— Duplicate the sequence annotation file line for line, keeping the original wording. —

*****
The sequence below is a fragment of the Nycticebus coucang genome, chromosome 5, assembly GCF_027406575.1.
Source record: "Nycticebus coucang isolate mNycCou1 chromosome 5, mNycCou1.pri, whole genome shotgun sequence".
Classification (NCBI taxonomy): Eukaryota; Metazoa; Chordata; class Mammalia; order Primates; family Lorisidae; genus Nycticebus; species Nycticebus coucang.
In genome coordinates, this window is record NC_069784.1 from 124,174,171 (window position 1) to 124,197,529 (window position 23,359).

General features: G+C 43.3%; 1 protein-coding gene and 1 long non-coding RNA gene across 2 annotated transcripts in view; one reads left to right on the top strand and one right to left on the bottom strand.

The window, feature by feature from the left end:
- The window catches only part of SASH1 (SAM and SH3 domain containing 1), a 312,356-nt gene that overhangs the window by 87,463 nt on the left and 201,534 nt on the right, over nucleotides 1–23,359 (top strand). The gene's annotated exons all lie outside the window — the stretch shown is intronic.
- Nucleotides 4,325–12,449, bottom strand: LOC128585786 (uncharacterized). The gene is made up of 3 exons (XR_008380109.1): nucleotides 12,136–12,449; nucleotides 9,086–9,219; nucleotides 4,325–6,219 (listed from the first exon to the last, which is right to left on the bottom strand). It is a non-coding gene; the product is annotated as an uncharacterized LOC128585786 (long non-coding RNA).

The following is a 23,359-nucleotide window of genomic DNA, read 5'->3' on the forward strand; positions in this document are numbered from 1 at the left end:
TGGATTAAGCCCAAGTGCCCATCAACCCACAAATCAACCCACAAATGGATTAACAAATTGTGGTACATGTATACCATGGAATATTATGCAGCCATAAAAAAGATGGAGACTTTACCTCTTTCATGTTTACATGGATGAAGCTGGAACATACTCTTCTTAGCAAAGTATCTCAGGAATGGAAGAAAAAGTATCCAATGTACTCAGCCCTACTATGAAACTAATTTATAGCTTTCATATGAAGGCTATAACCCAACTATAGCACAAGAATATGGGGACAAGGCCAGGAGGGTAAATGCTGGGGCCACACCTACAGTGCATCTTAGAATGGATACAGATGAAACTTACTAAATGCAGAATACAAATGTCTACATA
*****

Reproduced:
The sequence below is a fragment of the Nycticebus coucang genome, chromosome 5, assembly GCF_027406575.1.
Source record: "Nycticebus coucang isolate mNycCou1 chromosome 5, mNycCou1.pri, whole genome shotgun sequence".
Classification (NCBI taxonomy): Eukaryota; Metazoa; Chordata; class Mammalia; order Primates; family Lorisidae; genus Nycticebus; species Nycticebus coucang.
In genome coordinates, this window is record NC_069784.1 from 124,174,171 (window position 1) to 124,197,529 (window position 23,359).

General features: G+C 43.3%; 1 protein-coding gene and 1 long non-coding RNA gene across 2 annotated transcripts in view; one reads left to right on the top strand and one right to left on the bottom strand.

The window, feature by feature from the left end:
- The window catches only part of SASH1 (SAM and SH3 domain containing 1), a 312,356-nt gene that overhangs the window by 87,463 nt on the left and 201,534 nt on the right, over nucleotides 1–23,359 (top strand). The gene's annotated exons all lie outside the window — the stretch shown is intronic.
- Nucleotides 4,325–12,449, bottom strand: LOC128585786 (uncharacterized). The gene is made up of 3 exons (XR_008380109.1): nucleotides 12,136–12,449; nucleotides 9,086–9,219; nucleotides 4,325–6,219 (listed from the first exon to the last, which is right to left on the bottom strand). It is a non-coding gene; the product is annotated as an uncharacterized LOC128585786 (long non-coding RNA).

The following is a 23,359-nucleotide window of genomic DNA, read 5'->3' on the forward strand; positions in this document are numbered from 1 at the left end:
TGGATTAAGCCCAAGTGCCCATCAACCCACAAATCAACCCACAAATGGATTAACAAATTGTGGTACATGTATACCATGGAATATTATGCAGCCATAAAAAAGATGGAGACTTTACCTCTTTCATGTTTACATGGATGAAGCTGGAACATACTCTTCTTAGCAAAGTATCTCAGGAATGGAAGAAAAAGTATCCAATGTACTCAGCCCTACTATGAAACTAATTTATAGCTTTCATATGAAGGCTATAACCCAACTATAGCACAAGAATATGGGGACAAGGCCAGGAGGGTAAATGCTGGGGCCACACCTACAGTGCATCTTAGAATGGATACAGATGAAACTTACTAAATGCAGAATACAAATGTCTACATA